Chapter 12 : Stationary-Phase-Induced Mutagenesis: Is Directed Mutagenesis Alive and Well within Neo-Darwinian Theory?

MyBook is a cheap paperback edition of the original book and will be sold at uniform, low price.

Preview this chapter:
Zoom in

Stationary-Phase-Induced Mutagenesis: Is Directed Mutagenesis Alive and Well within Neo-Darwinian Theory?, Page 1 of 2

| /docserver/preview/fulltext/10.1128/9781555817749/9781555812713_Chap12-1.gif /docserver/preview/fulltext/10.1128/9781555817749/9781555812713_Chap12-2.gif


This chapter attempts to raise questions about mutagenesis and how these processes enhance evolution. The focus of the chapter is on the controversial process that has been termed "adaptive" mutagenesis. Although the work described in the chapter concentrates on prokaryotic model systems, it is clear that all organisms under stress appear to have genetic mechanisms that permit increase in allelic diversity. The chapter adds to the renewed interest in directed mutagenesis, retromutagenesis, transpositional mutagenesis, stationary-phase-induced mutagenesis, and the influences that these processes have had on the evolution of species. In 1988, an article by John Cairns and his collaborators forced a rethinking about how spontaneous mutants might arise, and challenged the very tenets of neo-Darwinian theory. It explores some of the possibilities that might exist for departures from the classic mode of thinking associated with the generation of mutations. Adaptive or stationary-phase-induced mutagenesis may be under genetic control and part of eubacterial development. Mismatch repair (MMR) was first suggested to be involved in "adaptive" or stationary-phase-induced mutagenesis in the study of the lac system in . There is an ancient superfamily of DNA polymerases that are error prone (they make mistakes during the replication process). These polymerases must play an important role in the survival of species otherwise they would not have been conserved during the evolutionary process. The phenomenon called adaptive or stationary-phase-induced mutagenesis presents a model for investigating the mechanisms associated with the evolutionary process.

Citation: Yashin R, Pedraza-Reyes M. 2004. Stationary-Phase-Induced Mutagenesis: Is Directed Mutagenesis Alive and Well within Neo-Darwinian Theory?, p 181-191. In Miller R, Day M (ed), Microbial Evolution. ASM Press, Washington, DC. doi: 10.1128/9781555817749.ch12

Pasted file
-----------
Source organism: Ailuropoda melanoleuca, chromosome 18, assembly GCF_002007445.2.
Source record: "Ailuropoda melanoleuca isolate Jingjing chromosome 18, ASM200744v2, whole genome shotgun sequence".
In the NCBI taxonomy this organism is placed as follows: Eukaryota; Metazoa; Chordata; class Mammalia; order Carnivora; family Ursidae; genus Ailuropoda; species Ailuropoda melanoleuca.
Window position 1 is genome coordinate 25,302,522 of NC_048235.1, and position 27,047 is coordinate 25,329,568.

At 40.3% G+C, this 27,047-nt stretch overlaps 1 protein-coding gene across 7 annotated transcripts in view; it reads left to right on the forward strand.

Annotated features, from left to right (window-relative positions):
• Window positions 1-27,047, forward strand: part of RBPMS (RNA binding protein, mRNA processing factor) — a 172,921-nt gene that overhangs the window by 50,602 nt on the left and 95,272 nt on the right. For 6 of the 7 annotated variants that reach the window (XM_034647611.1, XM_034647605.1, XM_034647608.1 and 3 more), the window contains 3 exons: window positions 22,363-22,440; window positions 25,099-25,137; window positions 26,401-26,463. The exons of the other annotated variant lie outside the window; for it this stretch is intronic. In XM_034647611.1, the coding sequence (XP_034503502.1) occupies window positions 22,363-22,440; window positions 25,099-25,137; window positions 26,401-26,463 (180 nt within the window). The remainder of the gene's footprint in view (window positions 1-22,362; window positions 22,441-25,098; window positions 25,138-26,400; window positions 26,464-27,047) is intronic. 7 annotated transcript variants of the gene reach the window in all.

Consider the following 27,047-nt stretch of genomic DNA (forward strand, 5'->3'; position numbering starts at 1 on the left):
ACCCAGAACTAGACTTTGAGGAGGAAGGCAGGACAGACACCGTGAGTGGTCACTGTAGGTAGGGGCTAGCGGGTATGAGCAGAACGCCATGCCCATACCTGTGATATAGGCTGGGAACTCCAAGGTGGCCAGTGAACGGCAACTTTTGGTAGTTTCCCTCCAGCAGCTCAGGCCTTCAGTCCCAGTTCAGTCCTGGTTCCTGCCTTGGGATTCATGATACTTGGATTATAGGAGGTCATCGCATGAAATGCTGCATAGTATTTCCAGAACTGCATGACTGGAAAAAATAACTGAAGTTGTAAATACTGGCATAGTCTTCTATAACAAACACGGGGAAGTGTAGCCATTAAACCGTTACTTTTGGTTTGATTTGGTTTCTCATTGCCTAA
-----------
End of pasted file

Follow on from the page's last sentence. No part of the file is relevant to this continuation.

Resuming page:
Key Concept Ranking

DNA Synthesis
DNA Damage and Repair
DNA Polymerase III
DNA Polymerase IV
Highlighted Text: Show | Hide
Loading full text...

Full text loading...


1. Bridges, B. 2000. DNA polymerases and SOS mutagenesis: can one reconcile the biochemical and genetic data? BioEssays 22:933937.
2. Bridges, B. A. 1995. mutY 'directs' mutation? Nature 375:741.
3. Bridges, B. A. 1998. The role of DNA damage in stationary phase ('adaptive') mutation. Mutat. Res. 408:19.
4. Bull, H. J.,, G. J. McKenzie,, P. J. Hastings,, and S. M. Rosenberg. 2000. Response to John Cairns: the contribution of transiently hypermutable cells to mutation in stationary phase. Genetics 156:925926.
5. Cairns, J. 2000. The contribution of bacterial hyper-mutators to mutation in stationary phase. Genetics 156:923.
6. Cairns, J.,, J. Overbaugh,, and S. Miller. 1988. The origin of mutants. Nature 335:142145.
7. Dubnau, D. 1991. Genetic competence in Bacillus subtilis. Microbiol. Rev. 55:395424.
8. Dubnau, D.,, and C. M. J. Lovett,. 2002. Transformation and recombination, p. 473482. In A. L. Sonenshein,, J. A. Hoch,, and R. Losick (ed.), Bacillus subtilis and Its Closest Relative. American Society for Microbiology, Washington, D.C.
9. Foster, P. L.,, and J. M. Trimarchi. 1994. Adaptive reversion of a frameshift mutation in Escherichia coli by simple base deletions in homo-polymeric runs. Science 265:407409.
10. Friedberg, E. C.,, R. Wagner,, and M. Radman. 2002. Specialized DNA Polymerases, cellular survival, and the genesis of mutations. Science 296: 16271630.
11. Galitski, T.,, and J. R. Roth. 1995. Evidence that F plasmid transfer replication underlies apparent adaptive mutation. Science 268:421423.
12. Gómez-Gómez, J.,, J. Blazquez,, F. Baquero,, and J. Martinez. 1997. H-NS and RpoS regulate emergence of Lac Ara+ mutants of Escherichia coli MCS2.J. Bacteriol. 179:46204622.
13. Graham, J. B.,, and C. A. Istock. 1978. Genetic exchange in Bacillus subtilis in soil. Mol. Gen. Genet. 166:287290.
14. Halas, A.,, H. Baranowska,, and Z. Policinska. 2002. The influence of the mismatch-repair system on stationary-phase mutagenesis in the yeast Saccharomyces cerevisiae. Curr. Genet. 42:140146.
15. Harris, R. S.,, H. J. Bull,, and S. M. Rosenberg. 1997. A direct role for DNA polymerase III in adaptive reversion of a frameshift mutation in Escherichia coli. Mutat. Res. 375:1924.